I usually chose to use the HWY 71 trail head as it has the most space and shade trees. When heading out from the HWY 71 trail head on Whitetail you will come to a beautiful little pond on your left and just a short distance from there is a Ropes Challenge Course which just might appear to be a fire breathing dragon to your horse, especially if there are people swinging from ropes or climbing the simulated rock wall which looks like a wooden outlook post. My horse only jumped once at this and that was it, so most likely it will not be a problem, but being prepared is always a good disaster prevention strategy.
Water (marked on the map with a black box containing a water drop), mounting blocks, picnic tables, and hitching posts are well placed throughout the trail system. Plenty of beautiful spots for a picnic lunch or just a nice break are scattered within this park so be sure to pack a lunch in your saddle bags and tote some bottled water for yourself. My favorite two spots are off of Meditation Point and at the Giant Pecan Tree.
If you look at number 5 (there is not a number five located at the actual site) on your map located off of the Pecan Bottom trail you will find the Giant Pecan Tree, the largest tree in the park, which also has a picnic table and hitching post near by. The tree has a plaque stating it is approximately 199 years old. You might gain a little wisdom sitting under this majestic pecan tree. Pecan Bottom and Deep Sandy are soft sandy trails which wind under the cover of shady trees. Deep Sandy also runs along the river.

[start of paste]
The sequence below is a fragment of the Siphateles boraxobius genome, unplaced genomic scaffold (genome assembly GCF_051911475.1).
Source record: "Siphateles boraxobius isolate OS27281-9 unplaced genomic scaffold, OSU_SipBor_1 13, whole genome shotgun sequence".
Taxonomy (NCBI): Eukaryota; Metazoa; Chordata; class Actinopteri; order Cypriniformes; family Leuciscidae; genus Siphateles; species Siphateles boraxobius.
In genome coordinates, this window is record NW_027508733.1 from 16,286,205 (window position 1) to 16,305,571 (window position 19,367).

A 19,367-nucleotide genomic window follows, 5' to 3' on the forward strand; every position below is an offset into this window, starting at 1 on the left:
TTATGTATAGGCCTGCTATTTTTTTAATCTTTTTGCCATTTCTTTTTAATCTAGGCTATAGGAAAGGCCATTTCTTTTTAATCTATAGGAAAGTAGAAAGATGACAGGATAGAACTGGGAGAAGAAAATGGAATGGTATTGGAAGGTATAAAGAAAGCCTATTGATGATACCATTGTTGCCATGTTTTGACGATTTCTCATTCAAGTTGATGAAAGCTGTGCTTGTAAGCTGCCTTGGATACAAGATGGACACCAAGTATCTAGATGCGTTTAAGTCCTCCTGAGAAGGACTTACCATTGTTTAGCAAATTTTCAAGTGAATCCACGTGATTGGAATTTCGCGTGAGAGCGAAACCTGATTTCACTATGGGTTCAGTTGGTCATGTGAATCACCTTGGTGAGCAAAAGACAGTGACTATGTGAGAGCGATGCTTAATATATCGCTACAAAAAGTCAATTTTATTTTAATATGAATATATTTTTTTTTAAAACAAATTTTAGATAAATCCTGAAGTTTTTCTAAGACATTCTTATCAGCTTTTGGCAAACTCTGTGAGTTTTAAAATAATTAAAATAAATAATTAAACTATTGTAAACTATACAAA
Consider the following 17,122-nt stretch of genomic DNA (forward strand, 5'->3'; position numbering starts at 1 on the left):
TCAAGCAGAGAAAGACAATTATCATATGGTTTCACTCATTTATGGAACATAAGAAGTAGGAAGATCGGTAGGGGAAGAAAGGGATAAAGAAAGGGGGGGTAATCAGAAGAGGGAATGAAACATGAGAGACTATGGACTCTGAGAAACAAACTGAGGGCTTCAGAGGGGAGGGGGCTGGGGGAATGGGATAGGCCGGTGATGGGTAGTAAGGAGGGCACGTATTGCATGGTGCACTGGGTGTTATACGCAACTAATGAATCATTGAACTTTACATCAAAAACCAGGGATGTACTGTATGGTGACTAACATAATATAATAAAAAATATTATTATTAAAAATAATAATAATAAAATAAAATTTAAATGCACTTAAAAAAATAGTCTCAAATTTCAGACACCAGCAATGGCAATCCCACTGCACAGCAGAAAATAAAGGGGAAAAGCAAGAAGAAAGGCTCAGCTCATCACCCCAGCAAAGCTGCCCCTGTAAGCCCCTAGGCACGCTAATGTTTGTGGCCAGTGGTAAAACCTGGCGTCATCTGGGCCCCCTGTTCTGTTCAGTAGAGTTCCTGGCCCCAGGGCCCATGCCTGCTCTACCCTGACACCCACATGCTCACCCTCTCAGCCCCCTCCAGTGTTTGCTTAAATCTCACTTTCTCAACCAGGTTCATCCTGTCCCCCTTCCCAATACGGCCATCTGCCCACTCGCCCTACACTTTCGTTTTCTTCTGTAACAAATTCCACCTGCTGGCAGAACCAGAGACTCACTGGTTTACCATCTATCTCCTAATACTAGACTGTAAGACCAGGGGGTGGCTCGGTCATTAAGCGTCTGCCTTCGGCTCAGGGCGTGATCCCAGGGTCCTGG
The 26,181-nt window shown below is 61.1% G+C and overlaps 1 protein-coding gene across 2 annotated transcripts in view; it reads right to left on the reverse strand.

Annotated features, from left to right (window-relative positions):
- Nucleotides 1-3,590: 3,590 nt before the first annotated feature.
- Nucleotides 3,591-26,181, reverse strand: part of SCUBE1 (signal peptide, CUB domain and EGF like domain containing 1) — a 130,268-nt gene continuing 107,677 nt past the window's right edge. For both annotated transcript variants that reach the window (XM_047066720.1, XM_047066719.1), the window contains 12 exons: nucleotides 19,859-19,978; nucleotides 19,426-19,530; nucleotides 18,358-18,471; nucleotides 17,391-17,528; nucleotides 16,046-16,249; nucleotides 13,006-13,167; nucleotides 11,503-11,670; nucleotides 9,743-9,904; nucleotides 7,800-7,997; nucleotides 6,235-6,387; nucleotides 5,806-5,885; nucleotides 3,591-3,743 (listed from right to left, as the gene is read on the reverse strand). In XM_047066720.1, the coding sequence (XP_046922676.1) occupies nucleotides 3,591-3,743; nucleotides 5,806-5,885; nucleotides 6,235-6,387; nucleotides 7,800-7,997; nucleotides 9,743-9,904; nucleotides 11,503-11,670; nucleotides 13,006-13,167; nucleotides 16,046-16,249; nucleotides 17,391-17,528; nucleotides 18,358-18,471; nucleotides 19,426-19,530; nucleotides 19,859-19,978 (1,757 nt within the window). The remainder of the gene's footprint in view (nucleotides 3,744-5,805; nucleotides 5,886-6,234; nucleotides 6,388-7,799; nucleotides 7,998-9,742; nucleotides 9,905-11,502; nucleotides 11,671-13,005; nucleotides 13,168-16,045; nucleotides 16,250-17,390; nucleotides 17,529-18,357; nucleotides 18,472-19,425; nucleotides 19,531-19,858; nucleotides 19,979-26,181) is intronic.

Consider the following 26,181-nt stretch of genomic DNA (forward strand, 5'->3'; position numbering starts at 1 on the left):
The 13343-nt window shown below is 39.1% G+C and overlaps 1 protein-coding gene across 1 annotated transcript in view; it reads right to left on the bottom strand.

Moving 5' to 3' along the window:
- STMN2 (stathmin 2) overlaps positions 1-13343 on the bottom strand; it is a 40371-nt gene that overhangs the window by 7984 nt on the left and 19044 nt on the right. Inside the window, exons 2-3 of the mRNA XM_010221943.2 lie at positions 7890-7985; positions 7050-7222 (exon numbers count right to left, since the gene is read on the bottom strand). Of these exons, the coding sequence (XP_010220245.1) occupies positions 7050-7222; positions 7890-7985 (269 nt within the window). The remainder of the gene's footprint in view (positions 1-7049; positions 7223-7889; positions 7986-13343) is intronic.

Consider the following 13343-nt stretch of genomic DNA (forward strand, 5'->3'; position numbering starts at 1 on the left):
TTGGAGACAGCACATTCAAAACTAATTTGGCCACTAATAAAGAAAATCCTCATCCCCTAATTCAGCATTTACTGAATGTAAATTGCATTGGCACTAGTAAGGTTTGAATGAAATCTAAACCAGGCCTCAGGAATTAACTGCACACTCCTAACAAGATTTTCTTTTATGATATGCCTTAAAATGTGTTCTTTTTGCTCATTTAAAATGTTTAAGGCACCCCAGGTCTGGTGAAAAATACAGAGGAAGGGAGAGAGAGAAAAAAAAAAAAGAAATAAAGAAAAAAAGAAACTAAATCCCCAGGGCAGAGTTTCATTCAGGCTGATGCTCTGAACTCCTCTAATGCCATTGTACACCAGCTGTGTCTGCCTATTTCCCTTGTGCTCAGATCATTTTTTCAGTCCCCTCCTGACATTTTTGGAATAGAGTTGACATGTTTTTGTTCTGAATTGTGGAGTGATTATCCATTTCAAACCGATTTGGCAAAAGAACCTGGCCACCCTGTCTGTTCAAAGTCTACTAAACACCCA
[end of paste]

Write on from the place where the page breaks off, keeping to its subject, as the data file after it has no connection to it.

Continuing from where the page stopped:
Trekking up hill to number 4 on your map will bring you to Meditation Point off of Road Runner trail between Buckeye and Coyote Road. Here is a gorgeous overlook of the park and the Colorado River. The elevation invites cool breezes and the trees make it nice and shady. Picnic tables, hitching posts, and a mounting block make this a favorite destination for taking a lunch break or just having a moment to sit still and find some peace of mind while admiring the best view of the Colorado River in the park.
Yaupon is the longest trail at 2.7 miles and winds along Pope Bend Road on the west side of the park. If you are trying to get some distance covered don’t skip this trail. It also has some gentle hills. Several of the park trails such as Bluestem, Buckeye, and Yaupon offer some nice hill work for you and your horse, but nothing dangerously steep. Riverside also offers a long down hill if going towards the river or long up hill climb if traveling away from the river between Bobcat Ridge and Bluestem.
Even though Pine Canyon trail located off the HWY 71 trail head is short, don’t skip it. It is a great way to warm up for your ride or wind down and is uniquely different than the rest of the park. This trail winds down into a canyon and around a small pond. This is a very unique little spot with beautiful red and sand colored rocks.
Below are several photographs of the park taken throughout spring and summer of 2010. Be sure to visit this jewel of a park and behold it’s treasure with your own eyes. If you would like to add a review, story, or picture about this park be sure to check out the tab, Submit a Review. Happy Trails!